Hord family farm supports promise of quality
BUCYRUS, OH -- The Hord family has built their empire on the promise of quality, and it has held firm for six generations.
When owner Robert "Duane" Hord says he knows exactly what's in his products, he means it. He can show you.
First they plant and harvest 6,500 tillable acres and buy other grains directly from local farmers, which they use to manufacture 4,000 tons of feed each week. They feed the grains to their cattle and hogs raised on contracted farms across 12 counties. The manure from the livestock is used to fertilize their fields, and the cycle starts over again.
"This is a product where you know what the animal is getting from start to finish," Hord said. "People appreciate that. They want to know where their food comes from and we want to show them."
Though Hord claims his three-tiered business — Hord Livestock, Hord Family Farms and Hord Elevator — as a six-generation farm, really the Hord farm is a long-standing tradition. His great grandfather supported a farm, as did generations before that in a time when every family had to grow their own food.
Hord's father concentrated the business to feed and some hogs, and Duane grew it from there.
In addition to helping out on his father's farm, Hord started his own custom bailing hay and straw business at age 14. By 17, he purchased his own 154-acre farm with the help of his father and started growing the business when he graduated from high school the next year.
"I wanted to farm," Hord said. "That was my passion."
He purchased his first grain set-up in 1968, two years after marrying his wife, Inez. That's when things really took off. He purchased more land, more livestock inventory and more equipment.
The farm grew again in 1975, 1979 — also the year they incorporated, 1986, 1987, 1993 and 2008, but Hord's first farm has remained center to it all.
Their newest ventures include being a shareholder in a Hatfield Quality Meats plant in Michigan and a new grain elevator outside of Edison, which will increase storage one million bushels, Hord said.
"It was kind of overwhelming at times, but I trusted his judgment," Inez said. "I was raising the kids, but I kept books, ran tractor — whatever necessary, I was by his side."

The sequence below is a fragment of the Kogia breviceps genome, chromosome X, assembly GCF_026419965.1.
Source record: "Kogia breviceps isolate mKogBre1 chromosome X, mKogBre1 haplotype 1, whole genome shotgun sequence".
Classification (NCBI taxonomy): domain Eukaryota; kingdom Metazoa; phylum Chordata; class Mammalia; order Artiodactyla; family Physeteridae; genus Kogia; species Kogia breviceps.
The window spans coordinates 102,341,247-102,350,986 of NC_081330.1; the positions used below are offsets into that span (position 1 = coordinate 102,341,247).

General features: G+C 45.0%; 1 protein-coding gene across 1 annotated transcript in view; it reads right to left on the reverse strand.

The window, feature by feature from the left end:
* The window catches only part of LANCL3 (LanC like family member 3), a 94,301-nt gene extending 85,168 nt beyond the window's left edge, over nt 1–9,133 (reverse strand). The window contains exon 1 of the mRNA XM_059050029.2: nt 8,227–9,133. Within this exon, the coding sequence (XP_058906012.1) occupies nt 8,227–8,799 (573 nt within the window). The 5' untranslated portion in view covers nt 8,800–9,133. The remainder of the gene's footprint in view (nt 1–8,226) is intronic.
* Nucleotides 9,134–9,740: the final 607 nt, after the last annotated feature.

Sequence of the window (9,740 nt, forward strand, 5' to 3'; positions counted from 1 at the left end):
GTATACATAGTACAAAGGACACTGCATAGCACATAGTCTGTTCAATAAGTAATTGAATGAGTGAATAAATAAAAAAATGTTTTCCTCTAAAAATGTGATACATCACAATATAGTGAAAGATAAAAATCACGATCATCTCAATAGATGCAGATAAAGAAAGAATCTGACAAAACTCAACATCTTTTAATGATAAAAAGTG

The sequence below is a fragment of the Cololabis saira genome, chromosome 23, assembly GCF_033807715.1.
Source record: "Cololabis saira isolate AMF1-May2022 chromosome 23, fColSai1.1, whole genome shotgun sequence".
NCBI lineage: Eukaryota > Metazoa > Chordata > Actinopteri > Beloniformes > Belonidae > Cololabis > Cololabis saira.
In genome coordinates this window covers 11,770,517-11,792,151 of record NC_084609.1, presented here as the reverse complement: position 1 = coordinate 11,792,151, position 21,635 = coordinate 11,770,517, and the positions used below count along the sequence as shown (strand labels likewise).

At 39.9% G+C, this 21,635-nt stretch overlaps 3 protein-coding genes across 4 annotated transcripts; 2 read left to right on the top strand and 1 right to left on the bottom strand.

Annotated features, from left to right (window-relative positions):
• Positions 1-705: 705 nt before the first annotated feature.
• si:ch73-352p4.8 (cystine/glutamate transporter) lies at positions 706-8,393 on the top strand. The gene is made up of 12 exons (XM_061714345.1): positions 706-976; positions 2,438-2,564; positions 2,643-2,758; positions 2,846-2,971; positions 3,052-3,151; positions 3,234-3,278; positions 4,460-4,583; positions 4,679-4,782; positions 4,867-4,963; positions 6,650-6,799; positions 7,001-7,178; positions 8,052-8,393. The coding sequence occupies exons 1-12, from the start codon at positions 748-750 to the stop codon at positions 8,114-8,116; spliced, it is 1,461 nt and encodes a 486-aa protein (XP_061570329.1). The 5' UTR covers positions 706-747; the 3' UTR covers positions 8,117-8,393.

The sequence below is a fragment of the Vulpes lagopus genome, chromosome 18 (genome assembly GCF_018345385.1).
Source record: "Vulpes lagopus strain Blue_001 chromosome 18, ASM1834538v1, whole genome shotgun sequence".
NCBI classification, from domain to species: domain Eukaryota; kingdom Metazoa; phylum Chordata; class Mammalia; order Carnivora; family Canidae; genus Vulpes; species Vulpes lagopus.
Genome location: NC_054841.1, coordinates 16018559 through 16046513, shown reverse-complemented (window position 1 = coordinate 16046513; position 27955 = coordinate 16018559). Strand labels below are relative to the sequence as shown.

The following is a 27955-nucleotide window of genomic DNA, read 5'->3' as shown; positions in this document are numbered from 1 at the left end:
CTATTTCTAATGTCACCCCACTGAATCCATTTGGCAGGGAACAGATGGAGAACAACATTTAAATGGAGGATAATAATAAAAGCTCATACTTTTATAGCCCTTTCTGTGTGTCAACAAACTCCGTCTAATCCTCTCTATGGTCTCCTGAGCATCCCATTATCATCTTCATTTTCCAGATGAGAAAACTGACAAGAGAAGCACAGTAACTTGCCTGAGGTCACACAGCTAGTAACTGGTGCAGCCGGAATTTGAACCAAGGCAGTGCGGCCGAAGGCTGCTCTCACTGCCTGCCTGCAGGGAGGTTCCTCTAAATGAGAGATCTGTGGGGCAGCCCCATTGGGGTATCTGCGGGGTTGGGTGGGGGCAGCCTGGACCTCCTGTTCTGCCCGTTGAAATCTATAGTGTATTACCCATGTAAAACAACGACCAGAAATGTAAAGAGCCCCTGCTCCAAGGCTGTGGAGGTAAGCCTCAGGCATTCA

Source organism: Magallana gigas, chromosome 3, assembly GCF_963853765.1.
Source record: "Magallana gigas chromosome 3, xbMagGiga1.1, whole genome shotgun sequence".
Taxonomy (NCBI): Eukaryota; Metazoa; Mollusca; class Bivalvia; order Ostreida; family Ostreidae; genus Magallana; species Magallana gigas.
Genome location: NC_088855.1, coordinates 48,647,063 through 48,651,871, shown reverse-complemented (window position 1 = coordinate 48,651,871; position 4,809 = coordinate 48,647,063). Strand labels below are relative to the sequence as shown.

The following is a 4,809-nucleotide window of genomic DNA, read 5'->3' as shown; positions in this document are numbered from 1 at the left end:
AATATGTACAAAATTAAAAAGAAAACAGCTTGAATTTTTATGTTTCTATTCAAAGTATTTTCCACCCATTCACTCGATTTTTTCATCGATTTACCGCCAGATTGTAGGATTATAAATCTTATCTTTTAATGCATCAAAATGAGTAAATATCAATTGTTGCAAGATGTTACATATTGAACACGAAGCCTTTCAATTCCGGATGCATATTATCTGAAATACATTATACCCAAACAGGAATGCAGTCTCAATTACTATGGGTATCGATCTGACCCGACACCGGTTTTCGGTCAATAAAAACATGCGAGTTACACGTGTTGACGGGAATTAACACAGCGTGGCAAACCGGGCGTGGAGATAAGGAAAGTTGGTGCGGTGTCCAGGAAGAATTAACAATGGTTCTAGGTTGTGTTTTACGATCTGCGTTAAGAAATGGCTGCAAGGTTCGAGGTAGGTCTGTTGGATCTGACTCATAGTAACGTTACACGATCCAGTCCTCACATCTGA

"He saw the big picture," Inez said.
Today, Hord farms has the capacity of housing 950 head of cattle, which he finishes and sells to Tyson and JBS. Some of that meat is labeled certified Angus beef, he said.
They also raise 200,000 hogs from birth to market. Pigs are currently sent to Hatfield Quality Meats in Pennsylvania, but by 2018, half of their hog production will be shipped to the new Hatfield plant in Michigan.
Roughly 175 full-time employees help support their sustainable agriculture dream.
"I don't think size (of a farm) has a lot to do with (success)," Hord said. "It's important you have a good structure of what you're going to do, then you need good communication so everyone knows what needs to be done. You need enough capital to be able to buy inputs, and you need to gain the confidence of the people you deal with."
Speaking from his own experience: "Twenty years ago, contracting pig (barns) was a new idea, so people had to have confidence the idea was going to work," Hord said.
In the interest of transparency and bolstering his initial promise of quality, Hord is also in the process of finishing a visitor center that will showcase the farm's growth over the years, from Hord's father down to his grandson, who is the newest addition. It will also allow visitors to take a virtual tour of his barns and meet the other growers who feed into his production.
He hopes the center will be open by fall.
"My family has been in the area since 1840 on my mom's side and about 1860 on my dad's side. Building relationships with people and being in an area where you have roots is important," Hord said. "It's not important which state or county you're in, but it is important to build on what you have and your family history."